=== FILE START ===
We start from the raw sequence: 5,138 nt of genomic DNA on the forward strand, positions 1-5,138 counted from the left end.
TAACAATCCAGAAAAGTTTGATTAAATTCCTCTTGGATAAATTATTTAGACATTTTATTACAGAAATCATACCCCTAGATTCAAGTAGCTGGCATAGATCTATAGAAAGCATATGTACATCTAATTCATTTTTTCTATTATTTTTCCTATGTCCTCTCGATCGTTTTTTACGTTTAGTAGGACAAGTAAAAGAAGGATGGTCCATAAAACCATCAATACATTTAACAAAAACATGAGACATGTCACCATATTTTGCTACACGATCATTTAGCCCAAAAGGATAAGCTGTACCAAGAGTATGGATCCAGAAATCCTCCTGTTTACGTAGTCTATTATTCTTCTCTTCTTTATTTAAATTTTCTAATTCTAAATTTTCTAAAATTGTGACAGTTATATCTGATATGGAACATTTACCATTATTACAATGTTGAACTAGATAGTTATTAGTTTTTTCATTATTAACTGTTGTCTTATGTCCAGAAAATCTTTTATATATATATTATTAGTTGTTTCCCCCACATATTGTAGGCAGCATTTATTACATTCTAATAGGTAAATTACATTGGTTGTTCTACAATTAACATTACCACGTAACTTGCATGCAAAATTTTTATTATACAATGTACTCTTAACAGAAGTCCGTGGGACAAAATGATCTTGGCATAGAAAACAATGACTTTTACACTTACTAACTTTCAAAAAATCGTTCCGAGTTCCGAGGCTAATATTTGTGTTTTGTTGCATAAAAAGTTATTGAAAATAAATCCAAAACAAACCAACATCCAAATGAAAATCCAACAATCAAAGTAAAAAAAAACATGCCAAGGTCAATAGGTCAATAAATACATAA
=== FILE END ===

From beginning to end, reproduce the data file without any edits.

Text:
We start from the raw sequence: 5,138 nt of genomic DNA on the forward strand, positions 1-5,138 counted from the left end.
TAACAATCCAGAAAAGTTTGATTAAATTCCTCTTGGATAAATTATTTAGACATTTTATTACAGAAATCATACCCCTAGATTCAAGTAGCTGGCATAGATCTATAGAAAGCATATGTACATCTAATTCATTTTTTCTATTATTTTTCCTATGTCCTCTCGATCGTTTTTTACGTTTAGTAGGACAAGTAAAAGAAGGATGGTCCATAAAACCATCAATACATTTAACAAAAACATGAGACATGTCACCATATTTTGCTACACGATCATTTAGCCCAAAAGGATAAGCTGTACCAAGAGTATGGATCCAGAAATCCTCCTGTTTACGTAGTCTATTATTCTTCTCTTCTTTATTTAAATTTTCTAATTCTAAATTTTCTAAAATTGTGACAGTTATATCTGATATGGAACATTTACCATTATTACAATGTTGAACTAGATAGTTATTAGTTTTTTCATTATTAACTGTTGTCTTATGTCCAGAAAATCTTTTATATATATATTATTAGTTGTTTCCCCCACATATTGTAGGCAGCATTTATTACATTCTAATAGGTAAATTACATTGGTTGTTCTACAATTAACATTACCACGTAACTTGCATGCAAAATTTTTATTATACAATGTACTCTTAACAGAAGTCCGTGGGACAAAATGATCTTGGCATAGAAAACAATGACTTTTACACTTACTAACTTTCAAAAAATCGTTCCGAGTTCCGAGGCTAATATTTGTGTTTTGTTGCATAAAAAGTTATTGAAAATAAATCCAAAACAAACCAACATCCAAATGAAAATCCAACAATCAAAGTAAAAAAAAACATGCCAAGGTCAATAGGTCAATAAATACATAA